How trials are run


Can I bring a relative or friend to the ‘informed consent’ meeting?
Yes, your treating specialist will encourage you to do so. Having a friend or relative with you will help you discuss all aspects of the trial and will help you make an informed decision about whether participating in the trial is the best thing for you to do. If a friend or relative cannot come to the meeting with you, you will be provided with information sheets about the trial and you will be able to discuss them with your to family and friends.

Can I tape the meeting or take notes?

You will need to discuss this with your doctor and obtain his/her permission to do so.

Who will be allowed to see my medical records?

The National Health and Medical Research Council (NHMRC) sets out guidelines regarding the ethical conduct of clinical trials. As such, all medical records are confidential with only authorised medical staff involved in the trial and analysing trial results able to access your medical records. All patients will remain anonymous with only group results ever being published.

What information about me will be on the computer?

Your medical information or data gathered from the trial in your patient file will be entered into a computer, which will be security protected. The NHMRC clinical trial guidelines are adhered to with medical information being stored in locked cabinets in secure rooms, and all computer access is password protected.

Who will be told I am in a trial?

The medical staff involved in conducting the trial will be the only people who will be told that you are participating in the trial. If you would like to tell your family and friends that you are participating in a clinical trial, then it is up to you to tell them.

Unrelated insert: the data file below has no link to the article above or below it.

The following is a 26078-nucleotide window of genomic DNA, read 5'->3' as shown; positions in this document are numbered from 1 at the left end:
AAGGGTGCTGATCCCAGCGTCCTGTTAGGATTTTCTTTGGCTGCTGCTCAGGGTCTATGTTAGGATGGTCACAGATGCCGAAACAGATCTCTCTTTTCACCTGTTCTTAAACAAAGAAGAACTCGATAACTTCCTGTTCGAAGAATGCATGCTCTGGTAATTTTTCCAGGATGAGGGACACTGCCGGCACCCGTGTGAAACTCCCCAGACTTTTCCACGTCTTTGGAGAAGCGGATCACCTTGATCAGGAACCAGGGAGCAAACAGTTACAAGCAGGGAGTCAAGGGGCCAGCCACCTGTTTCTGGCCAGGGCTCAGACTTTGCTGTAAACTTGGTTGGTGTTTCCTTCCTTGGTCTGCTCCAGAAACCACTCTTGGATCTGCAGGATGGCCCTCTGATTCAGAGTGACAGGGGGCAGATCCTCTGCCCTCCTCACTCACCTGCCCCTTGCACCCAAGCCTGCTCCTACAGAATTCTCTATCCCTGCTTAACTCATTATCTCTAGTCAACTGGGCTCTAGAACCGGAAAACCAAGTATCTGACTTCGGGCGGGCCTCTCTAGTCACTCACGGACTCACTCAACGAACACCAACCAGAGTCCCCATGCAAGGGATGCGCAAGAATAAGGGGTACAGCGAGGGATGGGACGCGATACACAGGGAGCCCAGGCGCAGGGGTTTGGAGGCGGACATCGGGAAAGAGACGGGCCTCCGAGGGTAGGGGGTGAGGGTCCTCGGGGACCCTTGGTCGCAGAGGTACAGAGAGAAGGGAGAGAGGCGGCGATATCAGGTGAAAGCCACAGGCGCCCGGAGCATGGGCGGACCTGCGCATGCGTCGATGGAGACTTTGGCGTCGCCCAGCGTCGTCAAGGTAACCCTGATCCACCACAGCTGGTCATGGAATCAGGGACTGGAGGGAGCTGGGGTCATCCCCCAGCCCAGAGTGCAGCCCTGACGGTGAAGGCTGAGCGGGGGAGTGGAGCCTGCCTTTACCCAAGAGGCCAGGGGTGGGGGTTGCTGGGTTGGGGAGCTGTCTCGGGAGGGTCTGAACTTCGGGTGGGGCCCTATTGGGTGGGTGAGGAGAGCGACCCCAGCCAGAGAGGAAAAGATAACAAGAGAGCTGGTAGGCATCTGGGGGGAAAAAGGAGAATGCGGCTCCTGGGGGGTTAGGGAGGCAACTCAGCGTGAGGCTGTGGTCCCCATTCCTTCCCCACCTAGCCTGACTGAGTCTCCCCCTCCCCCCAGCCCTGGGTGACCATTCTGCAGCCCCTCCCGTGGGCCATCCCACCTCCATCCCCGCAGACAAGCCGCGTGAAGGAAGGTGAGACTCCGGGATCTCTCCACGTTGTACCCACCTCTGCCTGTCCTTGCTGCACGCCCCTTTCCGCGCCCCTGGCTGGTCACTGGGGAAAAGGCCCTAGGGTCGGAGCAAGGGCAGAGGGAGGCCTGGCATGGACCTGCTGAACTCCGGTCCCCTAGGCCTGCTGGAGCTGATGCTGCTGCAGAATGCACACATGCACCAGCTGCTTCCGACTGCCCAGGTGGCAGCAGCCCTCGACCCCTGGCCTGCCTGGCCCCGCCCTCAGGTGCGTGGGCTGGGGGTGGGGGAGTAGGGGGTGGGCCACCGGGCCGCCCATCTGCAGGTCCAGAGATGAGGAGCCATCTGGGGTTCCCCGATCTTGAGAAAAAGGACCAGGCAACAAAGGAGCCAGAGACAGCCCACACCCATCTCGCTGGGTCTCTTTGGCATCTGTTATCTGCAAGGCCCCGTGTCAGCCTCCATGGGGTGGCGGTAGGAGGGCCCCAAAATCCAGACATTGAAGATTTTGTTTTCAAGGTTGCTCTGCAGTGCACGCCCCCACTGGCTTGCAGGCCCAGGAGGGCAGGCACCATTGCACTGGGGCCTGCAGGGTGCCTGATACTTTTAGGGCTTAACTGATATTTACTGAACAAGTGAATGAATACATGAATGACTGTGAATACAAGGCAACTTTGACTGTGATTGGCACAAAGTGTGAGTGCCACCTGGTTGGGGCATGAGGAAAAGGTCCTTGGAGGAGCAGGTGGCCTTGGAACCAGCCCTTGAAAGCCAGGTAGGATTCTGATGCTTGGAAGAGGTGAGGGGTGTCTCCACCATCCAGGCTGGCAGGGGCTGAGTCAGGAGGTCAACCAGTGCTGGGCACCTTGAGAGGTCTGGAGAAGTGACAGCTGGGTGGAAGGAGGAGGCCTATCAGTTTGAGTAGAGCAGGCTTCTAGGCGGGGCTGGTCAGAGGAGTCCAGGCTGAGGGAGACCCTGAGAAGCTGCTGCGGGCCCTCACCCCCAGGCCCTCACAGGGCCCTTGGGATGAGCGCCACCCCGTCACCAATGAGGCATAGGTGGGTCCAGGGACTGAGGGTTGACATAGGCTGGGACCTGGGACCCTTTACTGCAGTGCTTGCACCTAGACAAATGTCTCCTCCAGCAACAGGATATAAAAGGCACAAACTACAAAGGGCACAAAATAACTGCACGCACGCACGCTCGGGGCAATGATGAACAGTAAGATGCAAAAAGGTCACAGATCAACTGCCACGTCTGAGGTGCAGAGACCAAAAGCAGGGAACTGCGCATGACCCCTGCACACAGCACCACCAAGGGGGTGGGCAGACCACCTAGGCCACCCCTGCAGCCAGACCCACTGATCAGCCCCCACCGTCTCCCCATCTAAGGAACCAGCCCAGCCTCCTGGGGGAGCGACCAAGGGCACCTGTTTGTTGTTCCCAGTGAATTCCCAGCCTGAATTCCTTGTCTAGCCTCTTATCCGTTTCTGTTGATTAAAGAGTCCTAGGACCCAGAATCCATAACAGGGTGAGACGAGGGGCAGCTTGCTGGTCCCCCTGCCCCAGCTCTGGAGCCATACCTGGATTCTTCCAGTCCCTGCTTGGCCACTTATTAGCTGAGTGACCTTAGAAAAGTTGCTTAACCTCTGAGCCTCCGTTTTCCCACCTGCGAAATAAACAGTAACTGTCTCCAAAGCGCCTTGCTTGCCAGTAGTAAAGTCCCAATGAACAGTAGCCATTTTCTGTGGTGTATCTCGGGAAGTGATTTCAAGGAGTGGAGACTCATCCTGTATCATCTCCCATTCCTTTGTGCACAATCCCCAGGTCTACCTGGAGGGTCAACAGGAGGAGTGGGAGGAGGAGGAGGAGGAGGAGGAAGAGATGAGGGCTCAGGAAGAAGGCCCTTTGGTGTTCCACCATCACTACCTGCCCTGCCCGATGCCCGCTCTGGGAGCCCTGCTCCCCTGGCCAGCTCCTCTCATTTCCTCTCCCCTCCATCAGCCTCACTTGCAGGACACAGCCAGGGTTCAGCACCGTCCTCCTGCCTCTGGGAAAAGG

What will I do if I take part? Will I have to spend more time in hospital or having tests?

When you agree to take part in a clinical trial you will be provided with an information booklet which will outline all aspects of the trial. This is to ensure that everyone is fully informed about the trial. You will need to observe the conditions of the trial you are participating in. Depending on the trial, you may have to spend more time in hospital or have more tests.

What about my expenses, such as travelling costs?

All expenses incurred in participating in the trial are usually covered. The trial information will provide you with more information.

Am I covered by insurance if things go wrong?

All clinical trials have an insurance provision, which means that you will be covered should anything go wrong. The information provided to you about the trial will provide you with more detailed information.